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Obsessive–compulsive disorder (OCD) is an anxiety disorder characterised by intrusive thoughts that produce uneasiness, apprehension, fear or worry, by repetitive behaviours aimed at reducing the associated anxiety, or by a combination of such obsessions and compulsions. Symptoms of the disorder include excessive washing or cleaning; repeated checking; extreme hoarding; preoccupation w sexual, violent or religious thoughts; aversion to particular numbers; and nervous rituals, such as opening & closing a door a certain number of times before entering or leaving a room. These symptoms can be alienating and time-consuming, and often cause severe emotional & financial distress.
“The acts of those who have OCD may appear paranoid and potentially psychotic, OCD sufferers generally recognise their obsessions and compulsions as irrational, and may become further distressed by this realisation.”
OCD is the fourth most common mental disorder, and is diagnosed nearly as often as asthma and diabetes. Obsessive compulsive disorder affects children and adolescents as well as adults. Roughly one third to one half of adults with OCD report a childhood onset of the disorder, suggesting the continuum of anxiety disorders across the life span.
Obsessions are thoughts that recur and persist despite efforts to ignore or confront them. People with OCD frequently perform tasks, or compulsions, to seek relief from obsession-related anxiety. Within and among individuals, the initial obsessions, or intrusive thoughts vary in their clarity and vividness. A relatively vague obsession could involve a general sense of disarray or tension accompanied by a belief that life cannot proceed as normal while the imbalance remains.
A more intense obsession could be a preoccupation with the thought or image of someone close to them dying. Other obsessions concern the possibility that someone or something other than oneself – such as God, the Devil, or disease – will harm either the person with OCD or the people or things that the person cares about. Others may sense that the physical world is qualified by certain immaterial conditions. These people might inuit invisible protrusions from their bodies, or could feel that inanimate objects are ensouled.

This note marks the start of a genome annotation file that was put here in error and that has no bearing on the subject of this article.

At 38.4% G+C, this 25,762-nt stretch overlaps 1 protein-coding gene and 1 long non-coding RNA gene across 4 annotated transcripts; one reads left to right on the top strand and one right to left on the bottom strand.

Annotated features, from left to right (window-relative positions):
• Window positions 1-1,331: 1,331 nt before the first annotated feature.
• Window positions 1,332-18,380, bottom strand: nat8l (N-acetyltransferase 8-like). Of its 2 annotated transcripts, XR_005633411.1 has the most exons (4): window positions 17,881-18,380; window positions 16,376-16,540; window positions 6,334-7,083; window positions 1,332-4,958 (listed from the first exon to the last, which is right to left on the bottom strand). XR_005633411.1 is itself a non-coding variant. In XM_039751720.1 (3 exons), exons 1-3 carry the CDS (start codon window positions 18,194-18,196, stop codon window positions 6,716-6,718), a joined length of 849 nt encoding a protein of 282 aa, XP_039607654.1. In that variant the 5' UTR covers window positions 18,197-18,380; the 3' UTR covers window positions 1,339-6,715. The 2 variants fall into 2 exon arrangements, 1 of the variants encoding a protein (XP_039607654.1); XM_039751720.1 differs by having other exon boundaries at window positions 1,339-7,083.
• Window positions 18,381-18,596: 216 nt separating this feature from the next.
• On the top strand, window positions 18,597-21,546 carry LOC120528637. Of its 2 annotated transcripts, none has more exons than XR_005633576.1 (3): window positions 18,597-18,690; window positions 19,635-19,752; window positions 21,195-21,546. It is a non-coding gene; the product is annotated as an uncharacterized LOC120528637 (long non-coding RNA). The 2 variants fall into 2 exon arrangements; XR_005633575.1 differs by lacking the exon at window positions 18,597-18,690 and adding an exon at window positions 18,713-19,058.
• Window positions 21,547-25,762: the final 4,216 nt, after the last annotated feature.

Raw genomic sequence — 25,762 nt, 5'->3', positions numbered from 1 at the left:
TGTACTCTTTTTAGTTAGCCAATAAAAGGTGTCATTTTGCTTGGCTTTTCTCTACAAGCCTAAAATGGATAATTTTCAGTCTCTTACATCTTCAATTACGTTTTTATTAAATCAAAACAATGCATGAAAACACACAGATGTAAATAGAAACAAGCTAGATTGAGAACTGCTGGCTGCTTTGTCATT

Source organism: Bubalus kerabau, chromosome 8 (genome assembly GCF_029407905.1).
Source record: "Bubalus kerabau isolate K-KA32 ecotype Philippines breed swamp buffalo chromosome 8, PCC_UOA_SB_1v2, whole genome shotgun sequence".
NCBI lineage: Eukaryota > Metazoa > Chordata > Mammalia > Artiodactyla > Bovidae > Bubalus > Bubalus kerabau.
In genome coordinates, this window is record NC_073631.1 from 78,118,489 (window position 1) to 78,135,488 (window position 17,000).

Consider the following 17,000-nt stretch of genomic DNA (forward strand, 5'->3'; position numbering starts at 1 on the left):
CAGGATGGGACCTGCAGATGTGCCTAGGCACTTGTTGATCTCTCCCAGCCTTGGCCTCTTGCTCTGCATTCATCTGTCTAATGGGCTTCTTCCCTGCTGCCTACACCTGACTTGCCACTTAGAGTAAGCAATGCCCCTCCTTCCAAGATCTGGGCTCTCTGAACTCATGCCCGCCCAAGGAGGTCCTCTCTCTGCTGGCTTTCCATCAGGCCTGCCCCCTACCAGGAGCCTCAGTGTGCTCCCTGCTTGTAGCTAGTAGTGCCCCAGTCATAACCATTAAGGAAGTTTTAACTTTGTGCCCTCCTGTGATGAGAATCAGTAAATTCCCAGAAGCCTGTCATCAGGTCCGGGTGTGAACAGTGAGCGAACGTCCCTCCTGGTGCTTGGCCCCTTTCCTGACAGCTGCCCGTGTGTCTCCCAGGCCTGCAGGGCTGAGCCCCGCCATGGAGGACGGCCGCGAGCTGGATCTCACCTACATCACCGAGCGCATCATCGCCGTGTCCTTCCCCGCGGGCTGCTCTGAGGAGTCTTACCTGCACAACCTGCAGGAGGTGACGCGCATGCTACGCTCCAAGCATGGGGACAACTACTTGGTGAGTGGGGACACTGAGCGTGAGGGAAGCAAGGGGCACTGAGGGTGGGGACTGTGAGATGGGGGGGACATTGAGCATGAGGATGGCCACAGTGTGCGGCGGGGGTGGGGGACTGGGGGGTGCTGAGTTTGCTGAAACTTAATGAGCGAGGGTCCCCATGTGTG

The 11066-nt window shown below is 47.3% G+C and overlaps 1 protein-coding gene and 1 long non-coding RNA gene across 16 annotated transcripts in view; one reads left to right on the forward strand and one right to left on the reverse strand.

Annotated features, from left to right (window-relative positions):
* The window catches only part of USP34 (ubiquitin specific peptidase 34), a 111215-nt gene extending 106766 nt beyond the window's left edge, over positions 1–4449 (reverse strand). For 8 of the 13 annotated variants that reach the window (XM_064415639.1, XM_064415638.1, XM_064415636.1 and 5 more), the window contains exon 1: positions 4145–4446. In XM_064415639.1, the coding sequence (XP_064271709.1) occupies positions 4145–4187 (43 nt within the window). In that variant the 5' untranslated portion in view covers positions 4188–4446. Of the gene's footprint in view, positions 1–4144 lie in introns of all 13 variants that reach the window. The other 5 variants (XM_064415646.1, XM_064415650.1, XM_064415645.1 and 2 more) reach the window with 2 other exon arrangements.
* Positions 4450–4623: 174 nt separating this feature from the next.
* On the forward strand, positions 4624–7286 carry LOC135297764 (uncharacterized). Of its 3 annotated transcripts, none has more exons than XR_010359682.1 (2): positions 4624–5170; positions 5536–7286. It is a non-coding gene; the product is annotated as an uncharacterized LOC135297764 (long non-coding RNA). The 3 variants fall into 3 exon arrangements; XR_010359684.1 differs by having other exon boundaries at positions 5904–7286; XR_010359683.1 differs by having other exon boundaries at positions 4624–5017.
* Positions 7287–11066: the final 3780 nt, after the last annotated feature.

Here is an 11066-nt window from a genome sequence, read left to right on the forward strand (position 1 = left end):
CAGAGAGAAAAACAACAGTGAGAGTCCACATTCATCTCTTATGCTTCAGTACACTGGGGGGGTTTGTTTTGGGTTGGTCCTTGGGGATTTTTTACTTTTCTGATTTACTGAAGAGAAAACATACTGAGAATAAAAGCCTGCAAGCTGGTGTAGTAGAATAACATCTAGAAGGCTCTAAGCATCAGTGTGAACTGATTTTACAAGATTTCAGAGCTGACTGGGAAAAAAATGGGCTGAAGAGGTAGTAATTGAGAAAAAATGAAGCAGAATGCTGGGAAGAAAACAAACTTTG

Some people with OCD experience sexual obsessions that may involve intrusive thoughts. As with other intrusive, unpleasant thoughts or images, most ‘normal’ people have some disquieting sexual thoughts at times, but people with OCD may attach extraordinary significance to the thoughts. For example, obsessive fears about sexual orientation can appear to the person with OCD, and even to those around them, as a crises of sexual identity. Furthermore, the doubt that accompanies OCD leads to uncertainty regarding whether one might act on the troubling thoughts, resulting in self-criticism or self-loathing.
“People with OCD understand that their notions do not correspond with reality; however, they feel that they must act as though their notions are correct. “
For example, an individual who engages in compulsive hoarding might be inclined to treat inorganic matter as if it had the sentience or rights of living organisms, while accepting that such behaviour is irrational on a more intellectual level. In severe OCD, obsessions can shift into delusions when resistance to the obsession is abandoned and insight into its senselessness is lost.